What am I looking for?
When recruiting for a superstar product manager for your business, your criteria are of course very dependent upon the nature of that business and your product. If you’re a startup this could be one of your first major talent investments and it’s crucial that you get it right. You may be searching for someone with big ideas and complete strategic vision to take your entire range of product to the next level. Product managers are the linchpin between you and your customer. You need them to unite stakeholders and drive your business forward - to see your product perfectly developed and delivered to a happy market.
It may be helpful to ascertain separately what makes a good product manager (another blog arriving soon), but whatever your business, here are some qualities that it is important to assess.
- passion – for product, UX, technology, whatever applies, but always mainly product
- creativity – intelligent thinking, problem-solving and presentation of get-out-of-jail ideas
- strategic thinking – vision for winning product and knowledge of the relevant market
- effective planning – the ability to plan projects and timeframes, to prioritise and achieve goals
- good communication - to be inspirational and translate the vision, to listen, obtain feedback, to be the evangelist for your brand and convert to a great UX
- analytical skills – understanding the metrics and how they help development, assessing the market/competitors and optimising your ROI
- management and leadership – having empathy, ability to manage varied teams and driving them through the roadmap
- a whole heap more depending on your requirement – technical knowledge, design skills, flexibility (you might need them to pitch in and pack some boxes at some point!)
What should I be asking?
I’ve been doing a survey and asking around for current opinion on good questions to ask at the interview stage. Scott Jones (Product Management Executive) leans towards general product philosophy, case studies and examples. He believes its valuable to establish in what environment the candidate is comfortable and what they think works best. Case studies and examples give insights into a product manager’s creativity, technical knowledge and organisational skills. You could present them with a concept, Scott gives the example “you are building an app for airports; what does it do? How would you phase it? You might present them with a straw man for a product and ask them to describe the pieces that they think would be required. On either thread, it becomes Q&A as you work with what they give you to walk the path on seeing if they really know what they are talking about and perhaps more importantly, how they think”. He also suggests asking a candidate to walk you through some work they are particularly proud of, such as a feature or an entire launch, this allows their passion to shine through.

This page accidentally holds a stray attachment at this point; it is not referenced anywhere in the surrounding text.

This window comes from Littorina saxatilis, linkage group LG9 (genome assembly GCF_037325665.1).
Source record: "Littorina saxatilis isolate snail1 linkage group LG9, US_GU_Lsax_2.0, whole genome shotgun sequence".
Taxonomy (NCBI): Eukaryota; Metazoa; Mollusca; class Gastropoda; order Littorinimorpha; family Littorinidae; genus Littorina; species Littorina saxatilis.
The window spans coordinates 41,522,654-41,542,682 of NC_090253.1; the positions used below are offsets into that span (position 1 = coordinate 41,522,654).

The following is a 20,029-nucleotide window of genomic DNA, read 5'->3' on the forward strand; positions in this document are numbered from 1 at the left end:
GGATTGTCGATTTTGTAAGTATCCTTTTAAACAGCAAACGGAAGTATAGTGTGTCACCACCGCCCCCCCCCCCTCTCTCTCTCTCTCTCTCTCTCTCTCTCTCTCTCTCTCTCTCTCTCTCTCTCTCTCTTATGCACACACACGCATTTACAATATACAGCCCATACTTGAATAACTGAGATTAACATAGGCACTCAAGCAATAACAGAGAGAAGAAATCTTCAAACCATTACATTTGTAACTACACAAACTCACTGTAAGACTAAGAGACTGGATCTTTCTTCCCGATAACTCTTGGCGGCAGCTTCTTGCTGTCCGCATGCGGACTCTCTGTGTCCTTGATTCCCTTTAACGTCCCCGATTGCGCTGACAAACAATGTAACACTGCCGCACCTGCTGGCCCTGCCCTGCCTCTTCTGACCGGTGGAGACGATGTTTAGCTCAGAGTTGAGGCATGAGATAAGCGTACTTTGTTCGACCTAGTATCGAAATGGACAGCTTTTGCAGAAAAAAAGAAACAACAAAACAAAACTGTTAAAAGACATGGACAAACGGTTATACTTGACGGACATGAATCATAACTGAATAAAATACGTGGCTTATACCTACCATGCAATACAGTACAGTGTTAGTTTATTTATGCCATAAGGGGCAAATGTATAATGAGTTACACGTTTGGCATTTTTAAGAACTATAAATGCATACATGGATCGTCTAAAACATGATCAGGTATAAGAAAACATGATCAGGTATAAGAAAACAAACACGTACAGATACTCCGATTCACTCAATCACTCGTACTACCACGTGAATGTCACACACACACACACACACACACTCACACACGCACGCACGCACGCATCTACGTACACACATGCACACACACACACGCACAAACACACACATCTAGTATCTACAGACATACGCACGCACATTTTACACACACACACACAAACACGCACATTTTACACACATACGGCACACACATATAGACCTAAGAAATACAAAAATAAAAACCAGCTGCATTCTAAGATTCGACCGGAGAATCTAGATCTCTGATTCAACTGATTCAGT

Tris Warkentin, Product Manager at Google, also favours questions that promote lots of avenues to explore and lively discussion. He favours “big, fuzzy questions that require strong analytical skills, creativity, and the ability to think through product choices in a structurally sound way”. He uses the example “If you were going to replace legacy telephone infrastructure with modern technology, how would you do it?” allowing you to assess a candidate from a range of practical and circumspect to more creative and speculative. Tris points out that an ideal answer will show technical knowledge, identification of goals and stakeholders, flexibility and creativity.
From the candidate perspective, questions need to also promote your product (you will already of course be very passionate about this) and to inspire prospective talent. Questions that show interest in the candidate’s knowledge and experience and allow them to showcase their skills seem to make a good impression. These could include comparison of competitive products, how they measure and view market trends, how they have managed particular problems, what they have learned from previous employers/colleagues and other brands.
In summary of my non-scientific survey, here’s what some of our clients (hirers and candidates) and experts in the field think are insightful and revealing questions to ask:
- Describe your background, why did you make the transition to product management and how?
- Tell me about one of your favourite products on the market
- In which environment are you most comfortable and how do you organise teams against work to deliver value?
- Define your last/current role and how you fit in to the team
- What is your product philosophy and what are product management’s most important aspects?
- Describe your approach to building an app for ________, describe its functions, how you prioritise them and how would you go about planning its journey?
- What metrics provide the best value and how would you apply them to marketing our product?
- Walk me through one of your greatest achievements in product management
- If you were going to implement/replace _________ in/with __________, how would you do it?
- How do you identify your stakeholders and whose voice should stand out the most?
One thing that struck me though, people have strong opinions, really interesting ideas and are very generous in sharing their knowledge and experience - not surprising when dealing with product managers which is why we love them. I’d be really interested to hear more views, so please leave comments below.
How to Hire a Product Manager by Ken Norton
Cracking the PM Interview by Gayle Laakmann McDowell and Jackie Bavaro
See also: Product Management: my how you've grown
10 hottest tools in Product Management right now!